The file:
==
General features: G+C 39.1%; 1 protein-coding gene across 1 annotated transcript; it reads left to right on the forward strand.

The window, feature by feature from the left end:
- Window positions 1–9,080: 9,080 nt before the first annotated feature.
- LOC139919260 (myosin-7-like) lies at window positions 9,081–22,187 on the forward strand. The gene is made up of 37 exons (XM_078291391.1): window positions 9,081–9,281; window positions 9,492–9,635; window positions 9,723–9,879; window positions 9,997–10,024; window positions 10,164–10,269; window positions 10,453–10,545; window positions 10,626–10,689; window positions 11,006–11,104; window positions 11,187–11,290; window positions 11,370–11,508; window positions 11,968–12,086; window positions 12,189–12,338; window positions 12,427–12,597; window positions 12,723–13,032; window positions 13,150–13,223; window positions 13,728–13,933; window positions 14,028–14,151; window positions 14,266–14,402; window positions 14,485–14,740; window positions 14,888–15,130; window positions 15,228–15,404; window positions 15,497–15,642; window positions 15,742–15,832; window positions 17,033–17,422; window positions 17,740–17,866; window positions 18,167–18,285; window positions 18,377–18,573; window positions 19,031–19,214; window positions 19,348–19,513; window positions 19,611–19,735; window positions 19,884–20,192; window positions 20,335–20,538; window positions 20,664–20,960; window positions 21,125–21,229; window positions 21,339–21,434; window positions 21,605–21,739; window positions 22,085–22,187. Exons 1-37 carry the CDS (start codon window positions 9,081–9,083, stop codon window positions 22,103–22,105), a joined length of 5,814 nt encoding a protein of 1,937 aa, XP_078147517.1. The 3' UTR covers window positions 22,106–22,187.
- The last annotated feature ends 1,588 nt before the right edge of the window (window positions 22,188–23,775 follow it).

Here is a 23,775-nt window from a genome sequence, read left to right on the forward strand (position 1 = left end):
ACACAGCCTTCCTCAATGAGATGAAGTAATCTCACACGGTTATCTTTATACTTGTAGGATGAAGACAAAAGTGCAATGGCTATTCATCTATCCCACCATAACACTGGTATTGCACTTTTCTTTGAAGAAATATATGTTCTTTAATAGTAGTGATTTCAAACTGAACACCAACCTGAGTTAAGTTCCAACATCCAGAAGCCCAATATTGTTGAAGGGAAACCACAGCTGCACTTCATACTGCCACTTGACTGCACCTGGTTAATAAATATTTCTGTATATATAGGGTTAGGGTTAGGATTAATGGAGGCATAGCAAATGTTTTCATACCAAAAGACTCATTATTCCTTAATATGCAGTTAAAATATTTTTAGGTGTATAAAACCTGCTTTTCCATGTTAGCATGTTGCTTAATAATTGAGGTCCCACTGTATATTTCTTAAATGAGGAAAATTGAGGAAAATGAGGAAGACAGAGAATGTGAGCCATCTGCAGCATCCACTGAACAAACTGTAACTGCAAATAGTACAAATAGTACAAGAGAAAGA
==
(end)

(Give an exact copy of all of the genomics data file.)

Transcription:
General features: G+C 39.1%; 1 protein-coding gene across 1 annotated transcript; it reads left to right on the forward strand.

The window, feature by feature from the left end:
- Window positions 1–9,080: 9,080 nt before the first annotated feature.
- LOC139919260 (myosin-7-like) lies at window positions 9,081–22,187 on the forward strand. The gene is made up of 37 exons (XM_078291391.1): window positions 9,081–9,281; window positions 9,492–9,635; window positions 9,723–9,879; window positions 9,997–10,024; window positions 10,164–10,269; window positions 10,453–10,545; window positions 10,626–10,689; window positions 11,006–11,104; window positions 11,187–11,290; window positions 11,370–11,508; window positions 11,968–12,086; window positions 12,189–12,338; window positions 12,427–12,597; window positions 12,723–13,032; window positions 13,150–13,223; window positions 13,728–13,933; window positions 14,028–14,151; window positions 14,266–14,402; window positions 14,485–14,740; window positions 14,888–15,130; window positions 15,228–15,404; window positions 15,497–15,642; window positions 15,742–15,832; window positions 17,033–17,422; window positions 17,740–17,866; window positions 18,167–18,285; window positions 18,377–18,573; window positions 19,031–19,214; window positions 19,348–19,513; window positions 19,611–19,735; window positions 19,884–20,192; window positions 20,335–20,538; window positions 20,664–20,960; window positions 21,125–21,229; window positions 21,339–21,434; window positions 21,605–21,739; window positions 22,085–22,187. Exons 1-37 carry the CDS (start codon window positions 9,081–9,083, stop codon window positions 22,103–22,105), a joined length of 5,814 nt encoding a protein of 1,937 aa, XP_078147517.1. The 3' UTR covers window positions 22,106–22,187.
- The last annotated feature ends 1,588 nt before the right edge of the window (window positions 22,188–23,775 follow it).

Here is a 23,775-nt window from a genome sequence, read left to right on the forward strand (position 1 = left end):
ACACAGCCTTCCTCAATGAGATGAAGTAATCTCACACGGTTATCTTTATACTTGTAGGATGAAGACAAAAGTGCAATGGCTATTCATCTATCCCACCATAACACTGGTATTGCACTTTTCTTTGAAGAAATATATGTTCTTTAATAGTAGTGATTTCAAACTGAACACCAACCTGAGTTAAGTTCCAACATCCAGAAGCCCAATATTGTTGAAGGGAAACCACAGCTGCACTTCATACTGCCACTTGACTGCACCTGGTTAATAAATATTTCTGTATATATAGGGTTAGGGTTAGGATTAATGGAGGCATAGCAAATGTTTTCATACCAAAAGACTCATTATTCCTTAATATGCAGTTAAAATATTTTTAGGTGTATAAAACCTGCTTTTCCATGTTAGCATGTTGCTTAATAATTGAGGTCCCACTGTATATTTCTTAAATGAGGAAAATTGAGGAAAATGAGGAAGACAGAGAATGTGAGCCATCTGCAGCATCCACTGAACAAACTGTAACTGCAAATAGTACAAATAGTACAAGAGAAAGA